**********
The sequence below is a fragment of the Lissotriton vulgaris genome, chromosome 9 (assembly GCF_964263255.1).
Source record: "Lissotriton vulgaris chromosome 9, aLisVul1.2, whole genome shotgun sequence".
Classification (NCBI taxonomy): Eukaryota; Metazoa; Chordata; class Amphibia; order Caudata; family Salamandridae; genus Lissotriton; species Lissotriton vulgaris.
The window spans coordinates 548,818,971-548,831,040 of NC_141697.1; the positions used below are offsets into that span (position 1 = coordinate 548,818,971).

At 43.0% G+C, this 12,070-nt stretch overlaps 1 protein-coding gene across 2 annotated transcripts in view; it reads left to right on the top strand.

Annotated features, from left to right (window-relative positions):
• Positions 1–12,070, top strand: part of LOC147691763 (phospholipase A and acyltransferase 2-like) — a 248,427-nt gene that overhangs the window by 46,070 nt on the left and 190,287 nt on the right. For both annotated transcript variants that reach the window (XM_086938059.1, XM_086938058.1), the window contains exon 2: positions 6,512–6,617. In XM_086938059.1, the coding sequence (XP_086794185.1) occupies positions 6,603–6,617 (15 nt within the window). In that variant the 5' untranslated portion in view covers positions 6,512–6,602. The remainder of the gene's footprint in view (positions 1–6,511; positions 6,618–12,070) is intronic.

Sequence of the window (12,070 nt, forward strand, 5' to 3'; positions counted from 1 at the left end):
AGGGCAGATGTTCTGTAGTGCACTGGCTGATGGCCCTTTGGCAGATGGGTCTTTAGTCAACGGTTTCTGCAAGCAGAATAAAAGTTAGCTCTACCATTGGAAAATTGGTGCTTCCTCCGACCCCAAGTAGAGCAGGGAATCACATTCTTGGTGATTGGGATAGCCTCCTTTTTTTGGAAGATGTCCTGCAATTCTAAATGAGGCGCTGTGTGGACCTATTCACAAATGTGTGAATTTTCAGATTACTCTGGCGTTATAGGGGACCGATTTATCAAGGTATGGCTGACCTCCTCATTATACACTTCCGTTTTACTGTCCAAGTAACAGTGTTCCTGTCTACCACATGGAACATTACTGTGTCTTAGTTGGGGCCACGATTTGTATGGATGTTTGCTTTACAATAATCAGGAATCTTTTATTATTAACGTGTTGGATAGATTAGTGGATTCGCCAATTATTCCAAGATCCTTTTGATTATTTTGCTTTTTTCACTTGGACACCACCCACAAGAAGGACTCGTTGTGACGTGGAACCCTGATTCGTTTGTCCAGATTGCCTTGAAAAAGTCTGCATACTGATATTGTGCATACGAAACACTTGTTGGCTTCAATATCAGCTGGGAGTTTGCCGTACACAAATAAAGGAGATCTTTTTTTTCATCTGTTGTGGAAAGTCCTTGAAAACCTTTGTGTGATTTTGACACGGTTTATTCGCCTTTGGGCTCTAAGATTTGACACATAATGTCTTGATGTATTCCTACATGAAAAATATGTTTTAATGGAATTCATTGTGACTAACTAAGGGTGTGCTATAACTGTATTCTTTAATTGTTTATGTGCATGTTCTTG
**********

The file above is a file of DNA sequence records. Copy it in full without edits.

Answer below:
The sequence below is a fragment of the Lissotriton vulgaris genome, chromosome 9 (assembly GCF_964263255.1).
Source record: "Lissotriton vulgaris chromosome 9, aLisVul1.2, whole genome shotgun sequence".
Classification (NCBI taxonomy): Eukaryota; Metazoa; Chordata; class Amphibia; order Caudata; family Salamandridae; genus Lissotriton; species Lissotriton vulgaris.
The window spans coordinates 548,818,971-548,831,040 of NC_141697.1; the positions used below are offsets into that span (position 1 = coordinate 548,818,971).

At 43.0% G+C, this 12,070-nt stretch overlaps 1 protein-coding gene across 2 annotated transcripts in view; it reads left to right on the top strand.

Annotated features, from left to right (window-relative positions):
• Positions 1–12,070, top strand: part of LOC147691763 (phospholipase A and acyltransferase 2-like) — a 248,427-nt gene that overhangs the window by 46,070 nt on the left and 190,287 nt on the right. For both annotated transcript variants that reach the window (XM_086938059.1, XM_086938058.1), the window contains exon 2: positions 6,512–6,617. In XM_086938059.1, the coding sequence (XP_086794185.1) occupies positions 6,603–6,617 (15 nt within the window). In that variant the 5' untranslated portion in view covers positions 6,512–6,602. The remainder of the gene's footprint in view (positions 1–6,511; positions 6,618–12,070) is intronic.

Sequence of the window (12,070 nt, forward strand, 5' to 3'; positions counted from 1 at the left end):
AGGGCAGATGTTCTGTAGTGCACTGGCTGATGGCCCTTTGGCAGATGGGTCTTTAGTCAACGGTTTCTGCAAGCAGAATAAAAGTTAGCTCTACCATTGGAAAATTGGTGCTTCCTCCGACCCCAAGTAGAGCAGGGAATCACATTCTTGGTGATTGGGATAGCCTCCTTTTTTTGGAAGATGTCCTGCAATTCTAAATGAGGCGCTGTGTGGACCTATTCACAAATGTGTGAATTTTCAGATTACTCTGGCGTTATAGGGGACCGATTTATCAAGGTATGGCTGACCTCCTCATTATACACTTCCGTTTTACTGTCCAAGTAACAGTGTTCCTGTCTACCACATGGAACATTACTGTGTCTTAGTTGGGGCCACGATTTGTATGGATGTTTGCTTTACAATAATCAGGAATCTTTTATTATTAACGTGTTGGATAGATTAGTGGATTCGCCAATTATTCCAAGATCCTTTTGATTATTTTGCTTTTTTCACTTGGACACCACCCACAAGAAGGACTCGTTGTGACGTGGAACCCTGATTCGTTTGTCCAGATTGCCTTGAAAAAGTCTGCATACTGATATTGTGCATACGAAACACTTGTTGGCTTCAATATCAGCTGGGAGTTTGCCGTACACAAATAAAGGAGATCTTTTTTTTCATCTGTTGTGGAAAGTCCTTGAAAACCTTTGTGTGATTTTGACACGGTTTATTCGCCTTTGGGCTCTAAGATTTGACACATAATGTCTTGATGTATTCCTACATGAAAAATATGTTTTAATGGAATTCATTGTGACTAACTAAGGGTGTGCTATAACTGTATTCTTTAATTGTTTATGTGCATGTTCTTG